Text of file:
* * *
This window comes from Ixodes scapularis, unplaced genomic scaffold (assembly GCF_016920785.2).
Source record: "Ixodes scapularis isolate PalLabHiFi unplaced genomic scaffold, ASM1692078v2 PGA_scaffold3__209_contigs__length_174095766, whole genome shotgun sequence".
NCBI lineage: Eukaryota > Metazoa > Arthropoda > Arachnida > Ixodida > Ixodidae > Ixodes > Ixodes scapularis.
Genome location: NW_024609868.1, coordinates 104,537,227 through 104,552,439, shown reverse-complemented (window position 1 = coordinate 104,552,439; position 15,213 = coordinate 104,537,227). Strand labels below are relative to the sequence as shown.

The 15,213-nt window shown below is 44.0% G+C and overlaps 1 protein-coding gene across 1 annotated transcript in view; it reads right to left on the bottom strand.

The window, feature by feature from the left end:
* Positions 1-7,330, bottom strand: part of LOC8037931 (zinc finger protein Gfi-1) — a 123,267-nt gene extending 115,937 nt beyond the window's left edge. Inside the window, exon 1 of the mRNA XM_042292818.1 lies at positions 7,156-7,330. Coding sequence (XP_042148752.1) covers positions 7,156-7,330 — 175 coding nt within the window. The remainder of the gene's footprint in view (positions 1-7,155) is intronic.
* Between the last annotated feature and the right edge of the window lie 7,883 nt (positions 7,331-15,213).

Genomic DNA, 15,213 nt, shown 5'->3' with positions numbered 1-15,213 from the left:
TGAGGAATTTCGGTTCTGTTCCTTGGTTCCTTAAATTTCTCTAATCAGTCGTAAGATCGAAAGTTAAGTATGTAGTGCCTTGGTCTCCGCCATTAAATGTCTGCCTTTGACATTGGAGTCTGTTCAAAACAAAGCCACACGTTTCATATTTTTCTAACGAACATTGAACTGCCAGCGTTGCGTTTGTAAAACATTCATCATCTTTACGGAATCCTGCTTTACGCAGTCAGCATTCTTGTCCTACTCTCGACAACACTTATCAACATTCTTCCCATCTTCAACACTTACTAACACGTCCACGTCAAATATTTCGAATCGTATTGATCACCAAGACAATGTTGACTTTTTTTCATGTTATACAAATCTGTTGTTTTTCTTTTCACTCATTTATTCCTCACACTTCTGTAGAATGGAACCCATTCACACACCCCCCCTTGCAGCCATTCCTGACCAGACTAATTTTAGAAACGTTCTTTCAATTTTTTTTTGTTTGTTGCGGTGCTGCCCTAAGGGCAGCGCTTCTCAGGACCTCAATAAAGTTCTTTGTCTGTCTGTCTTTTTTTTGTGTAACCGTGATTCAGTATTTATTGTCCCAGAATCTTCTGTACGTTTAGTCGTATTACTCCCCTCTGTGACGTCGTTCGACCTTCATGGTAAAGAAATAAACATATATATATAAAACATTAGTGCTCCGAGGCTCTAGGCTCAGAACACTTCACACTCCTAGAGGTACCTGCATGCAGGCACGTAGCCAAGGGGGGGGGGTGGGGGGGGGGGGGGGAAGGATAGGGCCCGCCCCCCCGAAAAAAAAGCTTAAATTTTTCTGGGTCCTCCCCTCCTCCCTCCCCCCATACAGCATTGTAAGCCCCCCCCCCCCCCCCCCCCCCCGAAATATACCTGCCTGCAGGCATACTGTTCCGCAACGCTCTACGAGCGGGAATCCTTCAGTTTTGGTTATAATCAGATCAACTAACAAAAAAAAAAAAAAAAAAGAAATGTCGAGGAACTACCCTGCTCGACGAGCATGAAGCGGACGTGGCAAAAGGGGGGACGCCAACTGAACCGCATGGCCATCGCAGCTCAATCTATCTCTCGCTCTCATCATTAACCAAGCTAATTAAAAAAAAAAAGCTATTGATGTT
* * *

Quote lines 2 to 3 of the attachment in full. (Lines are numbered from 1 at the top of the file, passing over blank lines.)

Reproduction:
Source record: "Ixodes scapularis isolate PalLabHiFi unplaced genomic scaffold, ASM1692078v2 PGA_scaffold3__209_contigs__length_174095766, whole genome shotgun sequence".
NCBI lineage: Eukaryota > Metazoa > Arthropoda > Arachnida > Ixodida > Ixodidae > Ixodes > Ixodes scapularis.